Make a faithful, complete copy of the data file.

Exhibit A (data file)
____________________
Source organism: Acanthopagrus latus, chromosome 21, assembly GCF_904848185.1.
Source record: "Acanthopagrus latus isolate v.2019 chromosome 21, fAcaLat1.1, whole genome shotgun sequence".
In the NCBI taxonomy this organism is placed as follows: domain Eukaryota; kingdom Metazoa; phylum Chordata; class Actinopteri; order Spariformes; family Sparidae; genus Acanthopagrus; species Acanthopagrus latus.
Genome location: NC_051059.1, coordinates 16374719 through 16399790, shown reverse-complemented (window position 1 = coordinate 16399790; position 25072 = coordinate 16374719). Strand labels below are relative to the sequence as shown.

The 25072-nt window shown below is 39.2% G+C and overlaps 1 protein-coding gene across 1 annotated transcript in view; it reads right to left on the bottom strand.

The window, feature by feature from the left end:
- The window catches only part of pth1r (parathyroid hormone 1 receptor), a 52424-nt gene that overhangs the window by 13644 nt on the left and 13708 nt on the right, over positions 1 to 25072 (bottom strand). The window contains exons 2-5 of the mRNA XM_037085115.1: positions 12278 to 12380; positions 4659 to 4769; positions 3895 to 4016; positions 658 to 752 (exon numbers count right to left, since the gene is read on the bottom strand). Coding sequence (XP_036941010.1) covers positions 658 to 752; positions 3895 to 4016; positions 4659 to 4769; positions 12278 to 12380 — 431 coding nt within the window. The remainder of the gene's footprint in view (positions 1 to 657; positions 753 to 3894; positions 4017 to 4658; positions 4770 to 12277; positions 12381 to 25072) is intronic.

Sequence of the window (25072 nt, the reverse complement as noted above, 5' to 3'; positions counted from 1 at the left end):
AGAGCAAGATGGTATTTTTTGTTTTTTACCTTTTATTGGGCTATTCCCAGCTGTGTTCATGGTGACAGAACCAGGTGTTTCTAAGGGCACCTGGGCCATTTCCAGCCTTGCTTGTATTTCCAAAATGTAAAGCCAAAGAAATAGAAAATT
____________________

Source organism: Acanthopagrus latus, chromosome 21, assembly GCF_904848185.1.
Source record: "Acanthopagrus latus isolate v.2019 chromosome 21, fAcaLat1.1, whole genome shotgun sequence".
In the NCBI taxonomy this organism is placed as follows: domain Eukaryota; kingdom Metazoa; phylum Chordata; class Actinopteri; order Spariformes; family Sparidae; genus Acanthopagrus; species Acanthopagrus latus.
Genome location: NC_051059.1, coordinates 16374719 through 16399790, shown reverse-complemented (window position 1 = coordinate 16399790; position 25072 = coordinate 16374719). Strand labels below are relative to the sequence as shown.

The 25072-nt window shown below is 39.2% G+C and overlaps 1 protein-coding gene across 1 annotated transcript in view; it reads right to left on the bottom strand.

The window, feature by feature from the left end:
- The window catches only part of pth1r (parathyroid hormone 1 receptor), a 52424-nt gene that overhangs the window by 13644 nt on the left and 13708 nt on the right, over positions 1 to 25072 (bottom strand). The window contains exons 2-5 of the mRNA XM_037085115.1: positions 12278 to 12380; positions 4659 to 4769; positions 3895 to 4016; positions 658 to 752 (exon numbers count right to left, since the gene is read on the bottom strand). Coding sequence (XP_036941010.1) covers positions 658 to 752; positions 3895 to 4016; positions 4659 to 4769; positions 12278 to 12380 — 431 coding nt within the window. The remainder of the gene's footprint in view (positions 1 to 657; positions 753 to 3894; positions 4017 to 4658; positions 4770 to 12277; positions 12381 to 25072) is intronic.

Sequence of the window (25072 nt, the reverse complement as noted above, 5' to 3'; positions counted from 1 at the left end):
AGAGCAAGATGGTATTTTTTGTTTTTTACCTTTTATTGGGCTATTCCCAGCTGTGTTCATGGTGACAGAACCAGGTGTTTCTAAGGGCACCTGGGCCATTTCCAGCCTTGCTTGTATTTCCAAAATGTAAAGCCAAAGAAATAGAAAATT